A past, present and future look into environmental issues affecting Yukon waters

The Yukon is known for its sparkling rivers and clear lakes; however, this has not always been the case. Pollution and the effects of global warming have taken a toll on Yukon waters.

It’s only been in the last decade that preventative measures have been in place to help keep our waters clean.

The Grand Chief of the Council of Yukon First Nations, Ruth Massie, remembers what conditions were like in the past on Lake Laberge.

“In the ’60s and ’70s toxic waste would make its way into the water system from the mines,” she says.

“The fish began to look and taste different. It turns out, the waters were being contaminated with mercury and arsenic from the mining industries,” says Massie who is part of the Ta’an Kwach’an First Nations.

Toxicities also made their way into the Yukon waters, when the Whitehorse landfill used to be located by the McIntyre Creek, which flows into the Yukon River.

“There would be piles of tires and old oil barrels sitting in the waters for years. Back then no one really knew about environmental responsibility,” says Massie.

“In the ’70s it got to a point where we were afraid to eat the fish, hunt animals and eat berries, because we didn’t know what was in them. As a result, many of our people became very sick.”

Aside from toxic waste polluting the waters, toxic air borne particles were another source of contamination. In 1986, a nuclear plant in Chernobyl, Ukraine exploded, killing 31 people but affecting over 500,000 due to radioactive particles being released in the air.

These contaminated air particles made their way across the circumpolar regions, eventually infecting the Lake Laberge area. These air contaminants, or “black carbons”, as Massie refers to them, caused algae to form in the water, as well as parasites.

“Over in Fox Lake, there was barely any contamination, but at Lake Laberge, there was so much. We used to be able to drink the water, but with the combination of pollutants from industries and the Chernobyl explosions, the water was no longer safe.”

Although the Canadian Government did water testing and put up mercury warning signs by Lake Laberge, it wasn’t until the early 1990s that practices were put into place to stop contaminants from getting into the water system. The waters were tested more frequently, and the signs were taken down once the mercury levels subsided.

However, in recent years funding for environmental initiatives has not increased. Determined to keep their water clean, the Ta’an Kwach’an First Nations took matters into their own hands.

In 2000, a group of volunteers began to work on a project to clean the shores. The project took three years, as they encountered a wide variety of debris that had collected over the decades.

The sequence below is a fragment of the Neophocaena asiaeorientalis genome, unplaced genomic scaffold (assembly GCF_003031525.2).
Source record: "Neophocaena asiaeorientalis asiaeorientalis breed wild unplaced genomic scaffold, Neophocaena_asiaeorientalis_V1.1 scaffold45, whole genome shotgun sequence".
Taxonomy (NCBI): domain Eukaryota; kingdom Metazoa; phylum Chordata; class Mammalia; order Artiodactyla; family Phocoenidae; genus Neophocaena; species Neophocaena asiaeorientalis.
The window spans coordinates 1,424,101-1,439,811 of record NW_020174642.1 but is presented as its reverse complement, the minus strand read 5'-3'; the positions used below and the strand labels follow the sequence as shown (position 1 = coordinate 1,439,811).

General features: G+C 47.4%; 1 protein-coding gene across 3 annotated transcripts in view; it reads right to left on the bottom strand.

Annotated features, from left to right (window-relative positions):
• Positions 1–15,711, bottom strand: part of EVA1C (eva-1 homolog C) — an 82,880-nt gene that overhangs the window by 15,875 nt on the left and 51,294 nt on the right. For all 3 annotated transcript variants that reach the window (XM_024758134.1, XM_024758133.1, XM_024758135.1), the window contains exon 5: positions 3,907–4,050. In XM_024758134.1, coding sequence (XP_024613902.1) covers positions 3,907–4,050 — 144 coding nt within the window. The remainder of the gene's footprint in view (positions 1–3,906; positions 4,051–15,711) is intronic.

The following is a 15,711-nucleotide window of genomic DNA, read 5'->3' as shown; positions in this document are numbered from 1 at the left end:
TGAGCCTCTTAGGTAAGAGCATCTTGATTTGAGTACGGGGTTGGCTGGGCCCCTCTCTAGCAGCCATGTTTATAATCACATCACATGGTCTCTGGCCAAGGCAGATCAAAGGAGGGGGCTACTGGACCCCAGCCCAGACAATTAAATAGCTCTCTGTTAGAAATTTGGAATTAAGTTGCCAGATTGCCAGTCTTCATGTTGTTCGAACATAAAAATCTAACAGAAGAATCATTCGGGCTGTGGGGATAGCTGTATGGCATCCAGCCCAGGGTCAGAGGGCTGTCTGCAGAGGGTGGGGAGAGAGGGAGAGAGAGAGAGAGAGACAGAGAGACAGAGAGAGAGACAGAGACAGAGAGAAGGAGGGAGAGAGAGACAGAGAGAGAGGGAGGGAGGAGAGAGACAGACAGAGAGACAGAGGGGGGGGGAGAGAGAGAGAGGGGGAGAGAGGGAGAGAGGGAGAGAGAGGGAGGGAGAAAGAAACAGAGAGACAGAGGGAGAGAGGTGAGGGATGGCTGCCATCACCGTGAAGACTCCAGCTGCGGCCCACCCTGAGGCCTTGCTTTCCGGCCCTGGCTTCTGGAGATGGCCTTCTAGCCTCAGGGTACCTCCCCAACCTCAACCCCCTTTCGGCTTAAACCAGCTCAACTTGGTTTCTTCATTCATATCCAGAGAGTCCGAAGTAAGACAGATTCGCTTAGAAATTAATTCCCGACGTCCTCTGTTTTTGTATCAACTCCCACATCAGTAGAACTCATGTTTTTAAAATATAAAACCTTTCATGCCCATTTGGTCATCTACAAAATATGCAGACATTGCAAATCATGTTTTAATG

Currently, the waters of Lake Laberge are deemed safe, but the prior pollution did have an impact on the Ta’an Kwach’an culture. A lot of people could not eat off the land and were forced to buy their food from stores.

“Culture is passed down through word of mouth. When we have to stop our traditional practices, our culture does not always get passed on to the next generation. I was always taught that what we do will affect the next seven generations. I’m not entirely sure if seven generations from now will know all about our culture,” says Massie.

Aside from pollution, global warming is also affecting Yukon waters. Glaciers have been melting more rapidly, and have begun to take a toll on aquatic wildlife and water quality. Salmon spawning in particular, is at risk.

“The floods can cause the salmon to be displaced. Also, flooding can alter oxygen levels in the water which can also have harmful effects on salmon,” says Bob Van Dijken, water technician for the Council of Yukon First Nations.

Salmon is not only an important industry to the Yukon, it also has cultural significance for First Nations people.

“Unfortunately, there isn’t enough information available to put a permanent stop to the problem. Funding for environmental research has been declining,” says Van Dijken.

Conditions in the upper Yukon River can also have a major impact on both wildlife and the economy. In 2012, flooding caused a portion of the Alaska Highway between Watson Lake and Teslin to wash out, putting a halt on transportation. As a result, there was a shortage of produce at many grocery stores and restaurants.

“Water levels in glacial regions have been observed to increase for the last few decades as a result of increased precipitation and high-elevation snow/glacier melt. This is becoming problematic in the upper Yukon system with increased flooding,” says Richard Janowicz, manager of the Yukon Government hydrology water resources branch.

“Upper Yukon River is impacted significantly, with increasing annual peak flows and water levels observed on Atlin Lake/River and Marsh Lake,” he adds.

Although the quality of water in the Yukon has improved significantly, the quantity is proving to be problematic.

Earth Day provides an opportunity for Yukoners and other circumpolar residents to reflect on what they can do to help prevent further flooding and prolong the quality of the region’s waters.